Judge Helen Shores Lee on growing up on ‘Dynamite Hill,’ her ‘journey to equality’
on March 12, 2013 at 3:41 PM
VESTAVIA HILLS, Alabama — Judge Helen Shores Lee took to the microphone at 12:30 p.m. this afternoon at the Vestavia Hills Chamber of Commerce Luncheon to discuss her childhood in Birmingham, growing up not only as an African-American during the tumultuous 50s and 60s, but also as the daughter of famed Birmingham lawyer and Civil Rights leader, Arthur Shores.
“I’m here to talk about what I call my journey to equality,” said Shores Lee, before reminding the audience that 50 years ago, the diversity of the faces in the crowd would not have been the same.
Despite the progress, she said, there is still more that should be accomplished.
“Our journey to equality is not yet complete,” said Shores Lee.
The progress made is in fact, “warmed by the sunshine of freedom,” but remains “plagued,” by continued racism and inequality.
Shores Lee, once the Director of Clinical Outreach Services with the Jefferson County Department of Health, then went on to share intimate details of her life, stirring up laughter in the crowd as she spoke of her “fiery nature,” her outspoken antics in direct rebellion to segregation that was once protected by law.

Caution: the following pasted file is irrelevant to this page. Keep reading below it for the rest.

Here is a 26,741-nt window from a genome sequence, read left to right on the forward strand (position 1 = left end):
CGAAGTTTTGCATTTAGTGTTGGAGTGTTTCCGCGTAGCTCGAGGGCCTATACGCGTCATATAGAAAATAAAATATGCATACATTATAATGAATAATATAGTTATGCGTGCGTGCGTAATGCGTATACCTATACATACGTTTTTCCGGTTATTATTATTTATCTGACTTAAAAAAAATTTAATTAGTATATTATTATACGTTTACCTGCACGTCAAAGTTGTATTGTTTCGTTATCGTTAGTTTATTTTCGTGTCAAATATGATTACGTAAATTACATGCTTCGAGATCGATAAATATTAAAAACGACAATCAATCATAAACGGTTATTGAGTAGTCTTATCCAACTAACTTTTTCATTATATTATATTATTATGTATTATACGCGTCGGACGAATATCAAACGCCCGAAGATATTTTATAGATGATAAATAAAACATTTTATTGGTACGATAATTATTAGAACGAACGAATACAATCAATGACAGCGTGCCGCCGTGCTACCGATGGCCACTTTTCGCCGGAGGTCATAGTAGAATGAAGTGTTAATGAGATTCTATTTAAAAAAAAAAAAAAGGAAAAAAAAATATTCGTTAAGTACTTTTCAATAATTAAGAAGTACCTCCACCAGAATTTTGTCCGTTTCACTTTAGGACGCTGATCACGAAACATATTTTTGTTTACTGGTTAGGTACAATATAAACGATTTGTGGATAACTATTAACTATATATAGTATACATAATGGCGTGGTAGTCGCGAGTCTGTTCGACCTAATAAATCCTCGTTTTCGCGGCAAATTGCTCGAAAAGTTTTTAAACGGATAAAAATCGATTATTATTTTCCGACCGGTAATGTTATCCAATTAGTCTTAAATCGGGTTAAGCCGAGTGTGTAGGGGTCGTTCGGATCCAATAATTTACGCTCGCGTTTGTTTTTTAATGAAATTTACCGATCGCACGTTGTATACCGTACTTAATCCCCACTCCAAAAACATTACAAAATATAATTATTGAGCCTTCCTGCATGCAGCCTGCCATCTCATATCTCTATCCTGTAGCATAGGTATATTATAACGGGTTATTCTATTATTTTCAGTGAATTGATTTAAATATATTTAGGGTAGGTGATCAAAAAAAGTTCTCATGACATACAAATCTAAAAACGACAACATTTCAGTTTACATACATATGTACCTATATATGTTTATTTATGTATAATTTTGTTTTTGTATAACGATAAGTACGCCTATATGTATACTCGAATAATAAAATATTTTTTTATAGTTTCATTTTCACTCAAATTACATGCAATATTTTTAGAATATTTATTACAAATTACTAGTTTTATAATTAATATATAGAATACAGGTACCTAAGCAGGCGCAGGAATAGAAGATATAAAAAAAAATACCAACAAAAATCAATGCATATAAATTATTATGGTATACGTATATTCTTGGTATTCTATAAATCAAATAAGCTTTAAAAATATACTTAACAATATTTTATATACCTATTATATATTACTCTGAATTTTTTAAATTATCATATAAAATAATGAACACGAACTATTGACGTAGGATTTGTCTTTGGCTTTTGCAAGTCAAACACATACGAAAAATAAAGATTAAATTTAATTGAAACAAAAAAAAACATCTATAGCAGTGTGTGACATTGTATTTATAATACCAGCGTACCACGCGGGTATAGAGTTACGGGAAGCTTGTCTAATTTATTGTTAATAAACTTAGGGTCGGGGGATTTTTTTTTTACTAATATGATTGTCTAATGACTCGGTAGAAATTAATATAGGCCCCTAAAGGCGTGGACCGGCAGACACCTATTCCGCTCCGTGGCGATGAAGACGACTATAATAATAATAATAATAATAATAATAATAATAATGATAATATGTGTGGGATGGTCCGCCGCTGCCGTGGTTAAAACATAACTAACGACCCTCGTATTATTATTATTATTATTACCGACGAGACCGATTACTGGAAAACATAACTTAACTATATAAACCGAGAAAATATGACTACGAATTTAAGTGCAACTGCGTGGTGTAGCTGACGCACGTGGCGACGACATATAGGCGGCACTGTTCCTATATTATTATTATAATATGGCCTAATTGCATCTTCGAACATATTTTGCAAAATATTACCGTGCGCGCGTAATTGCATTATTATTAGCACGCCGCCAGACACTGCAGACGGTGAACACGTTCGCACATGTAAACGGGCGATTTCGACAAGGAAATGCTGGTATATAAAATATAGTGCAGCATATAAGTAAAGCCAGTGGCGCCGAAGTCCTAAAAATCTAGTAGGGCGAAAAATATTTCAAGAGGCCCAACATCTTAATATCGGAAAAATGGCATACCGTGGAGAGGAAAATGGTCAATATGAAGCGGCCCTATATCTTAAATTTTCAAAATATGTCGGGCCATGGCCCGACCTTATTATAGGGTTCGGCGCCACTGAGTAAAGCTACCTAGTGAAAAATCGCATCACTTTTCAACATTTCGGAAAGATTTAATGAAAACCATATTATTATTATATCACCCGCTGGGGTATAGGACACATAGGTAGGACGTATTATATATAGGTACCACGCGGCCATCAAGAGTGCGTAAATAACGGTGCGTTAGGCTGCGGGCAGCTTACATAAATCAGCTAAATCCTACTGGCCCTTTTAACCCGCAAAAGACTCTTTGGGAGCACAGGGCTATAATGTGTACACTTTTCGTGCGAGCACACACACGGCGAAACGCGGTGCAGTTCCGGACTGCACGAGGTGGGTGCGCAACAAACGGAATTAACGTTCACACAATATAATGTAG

“Segregation wasn’t funny,” said Shores Lee, reminding the audience that although now, her antics might inspire laughter, her actions were bold for the time, the acts of a child confused about the inequalities of the land.
“It brought out that hot temper of mine,” she said.
There were quiet acts of rebellion–drinking from a “whites only” water fountain, moving the “blacks only” board a couple of rows forward on the bus so that her mother could take a seat–but there were also some that spoke to the innocence of her nature because of their boldness and inherent danger.
Once, she said, she tried to fire a gun at a car full of white me who had been driving back and forth down her street hurling insults at her family.
“My father deflected the gun,” said Shores Lee, lowering her voice.
She was 13-years-old then.
Today, the practicing judge and recent author of “The Gentle Giant of Dynamite Hill: The Untold Story of Arthur Shores and His Family’s Fight for Civil Rights,” closed her speech with a lesson.
“It’s impossible to embrace the future unless we know the direction we came from,” she said.
And with that, she asked the following four questions:
“Are you willing to take an active stand when you see racism?
“Will you stand up for what is right in the face of opposition?
“Will you reach out and help others in their time of need?
“Are you going to walk through life passively or try to make a difference?”
Answering yes, she said, makes you a certain kind of someone.
“You are the kind of person who can change the world,” said Shores Lee, mirroring the words of Frederick Douglass.
“Unless we learn to see each other through the eyes of God,” she added, “we will never be able to see each other without fear or prejudice.”
Be sure to visit AL.com this week for a more in-depth article on the stories shared by Judge Helen Shores Lee.